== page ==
A certified ethical hacker (CEH) is a professional hacker who works for reputable organizations to prevent black hat hackers with potentially unlawful motives from exploiting application and system security vulnerabilities.
Ethical and criminal cybersecurity experts can use similar tactics to infiltrate systems and access data on corporate networks. The distinction is that while one wants to profit from weaknesses and vulnerabilities, the other tries to rectify them for their client’s advantage.
White hat hackers are another term used for certified ethical hackers instead of attackers or black hats. Ethical hackers employ their hacking abilities to help potential victims and high-profile targets.
The CEH designation is awarded to those who pass the CEH examination after receiving instruction at an approved training center or through self-study. Self-study students must have two years of practical job experience in information security to back up their credentials. If you don’t have this experience, you’ll need to provide a full educational history for consideration on a case-by-case basis.
Skills Ethical Hackers Should Have
One needs to possess three main skills to become a certified ethical hacker.
The first skill is the ability and knowledge required to identify holes and vulnerabilities in systems. Once they get the certification, CEH specialists should not have any blind spots in the general areas of hacking.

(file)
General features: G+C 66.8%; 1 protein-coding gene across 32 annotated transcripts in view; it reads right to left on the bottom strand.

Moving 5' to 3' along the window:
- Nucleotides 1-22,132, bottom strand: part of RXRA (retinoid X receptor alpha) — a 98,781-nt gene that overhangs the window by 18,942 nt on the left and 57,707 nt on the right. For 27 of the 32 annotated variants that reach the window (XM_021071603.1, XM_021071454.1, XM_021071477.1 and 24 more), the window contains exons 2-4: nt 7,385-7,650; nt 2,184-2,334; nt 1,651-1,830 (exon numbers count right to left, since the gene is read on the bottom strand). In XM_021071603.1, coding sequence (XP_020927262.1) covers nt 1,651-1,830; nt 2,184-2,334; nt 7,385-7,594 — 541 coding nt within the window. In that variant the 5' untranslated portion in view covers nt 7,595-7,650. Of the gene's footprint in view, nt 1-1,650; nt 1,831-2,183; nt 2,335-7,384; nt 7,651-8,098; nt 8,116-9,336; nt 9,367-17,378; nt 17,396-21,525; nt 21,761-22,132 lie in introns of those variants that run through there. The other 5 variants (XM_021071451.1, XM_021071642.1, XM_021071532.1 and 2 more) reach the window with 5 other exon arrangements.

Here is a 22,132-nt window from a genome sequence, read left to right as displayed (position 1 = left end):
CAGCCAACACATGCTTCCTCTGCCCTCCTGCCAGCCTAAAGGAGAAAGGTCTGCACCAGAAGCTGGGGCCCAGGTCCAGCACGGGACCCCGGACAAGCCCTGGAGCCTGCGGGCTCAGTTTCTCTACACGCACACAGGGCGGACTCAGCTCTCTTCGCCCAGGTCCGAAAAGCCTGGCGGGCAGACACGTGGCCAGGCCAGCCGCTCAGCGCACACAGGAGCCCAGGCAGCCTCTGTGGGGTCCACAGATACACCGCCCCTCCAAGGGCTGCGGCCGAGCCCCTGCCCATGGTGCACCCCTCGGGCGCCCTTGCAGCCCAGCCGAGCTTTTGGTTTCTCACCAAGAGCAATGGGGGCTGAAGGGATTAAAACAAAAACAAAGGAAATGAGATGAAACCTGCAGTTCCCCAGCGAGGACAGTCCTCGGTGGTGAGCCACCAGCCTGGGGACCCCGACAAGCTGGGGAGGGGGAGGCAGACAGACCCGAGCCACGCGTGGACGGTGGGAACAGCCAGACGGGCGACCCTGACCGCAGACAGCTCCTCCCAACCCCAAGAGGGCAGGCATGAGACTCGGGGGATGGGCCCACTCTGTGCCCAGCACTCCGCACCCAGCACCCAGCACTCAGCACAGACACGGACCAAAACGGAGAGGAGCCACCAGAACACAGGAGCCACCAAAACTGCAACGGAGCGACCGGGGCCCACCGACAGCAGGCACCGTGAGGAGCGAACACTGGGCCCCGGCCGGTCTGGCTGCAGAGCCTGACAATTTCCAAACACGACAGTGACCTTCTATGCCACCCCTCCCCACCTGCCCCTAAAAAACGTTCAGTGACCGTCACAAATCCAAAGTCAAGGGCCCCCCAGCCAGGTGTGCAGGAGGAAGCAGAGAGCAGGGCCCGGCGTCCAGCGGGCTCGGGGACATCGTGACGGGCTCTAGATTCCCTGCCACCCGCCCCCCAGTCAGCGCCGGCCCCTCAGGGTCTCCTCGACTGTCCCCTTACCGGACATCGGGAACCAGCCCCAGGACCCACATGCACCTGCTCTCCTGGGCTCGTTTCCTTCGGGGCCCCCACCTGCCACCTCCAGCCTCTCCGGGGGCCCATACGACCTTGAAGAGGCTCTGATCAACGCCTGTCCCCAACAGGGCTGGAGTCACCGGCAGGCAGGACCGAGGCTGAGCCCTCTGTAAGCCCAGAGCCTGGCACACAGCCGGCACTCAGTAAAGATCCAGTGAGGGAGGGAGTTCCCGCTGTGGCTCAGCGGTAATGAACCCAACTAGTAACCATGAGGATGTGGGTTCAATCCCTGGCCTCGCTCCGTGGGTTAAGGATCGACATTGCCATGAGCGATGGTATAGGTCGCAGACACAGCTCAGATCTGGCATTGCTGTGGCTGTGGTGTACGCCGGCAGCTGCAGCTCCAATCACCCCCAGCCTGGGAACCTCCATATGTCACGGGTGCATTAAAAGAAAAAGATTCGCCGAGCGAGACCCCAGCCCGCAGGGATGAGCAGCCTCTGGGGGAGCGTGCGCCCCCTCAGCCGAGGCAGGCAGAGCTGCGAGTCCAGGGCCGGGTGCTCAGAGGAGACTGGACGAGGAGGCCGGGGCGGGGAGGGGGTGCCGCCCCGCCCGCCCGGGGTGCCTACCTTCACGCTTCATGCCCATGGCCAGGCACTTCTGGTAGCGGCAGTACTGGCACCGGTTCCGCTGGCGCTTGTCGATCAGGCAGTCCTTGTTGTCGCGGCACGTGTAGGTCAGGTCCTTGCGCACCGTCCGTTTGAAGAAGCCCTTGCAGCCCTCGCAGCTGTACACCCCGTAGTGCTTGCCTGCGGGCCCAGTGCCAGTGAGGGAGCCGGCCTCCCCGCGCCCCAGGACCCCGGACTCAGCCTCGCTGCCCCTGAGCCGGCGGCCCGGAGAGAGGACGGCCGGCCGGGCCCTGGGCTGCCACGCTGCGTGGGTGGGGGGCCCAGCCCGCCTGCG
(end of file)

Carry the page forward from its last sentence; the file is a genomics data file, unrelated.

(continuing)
Ethical hackers also need ingenuity, which entails thinking outside the box and attempting novel network breaches. Thinking out of the box is a far larger portion of the job than it appears. Clients who hire CEHs should strive to be protected against all types of hacking. The CEH’s job is to find the holes, blind spots, and vulnerabilities that have slipped through the cracks.
Finally, ethical hackers need to be trustworthy. After all, they are entrusted with access to important company data. CEH professionals must value the ethical aspect of their job. CEHs limit their social engineering to ethical versions of it, in addition to acquiring access to sensitive or private data and keeping it private and secure. It’s ethical, for example, to leave a thumb drive in the parking lot and see whether someone picks it up and plugs it in. However, using threats of violence or violations of personal employee data is unethical and against the CEH profession’s code of ethics.
Benefits Of Hiring A Certified Ethical Hacker
A certified ethical hacker can make a big difference in your company’s cybersecurity efforts. The following is a list of how your company can benefit from a CEH.
- Finding and plugging gaps in software and systems
- Identifying open ports
- Figuring out means of evading firewalls and intrusion alert systems
- Penetration testing
- Conducting network traffic analysis
- Conducting social engineering exercises
- Educating employees and cybersecurity personnel about the latest methods of attack that cybercriminals use.
Visit ULeadNet’s blogs page if you are interested in reading about supplementing your CEH certification with another related cybersecurity certification.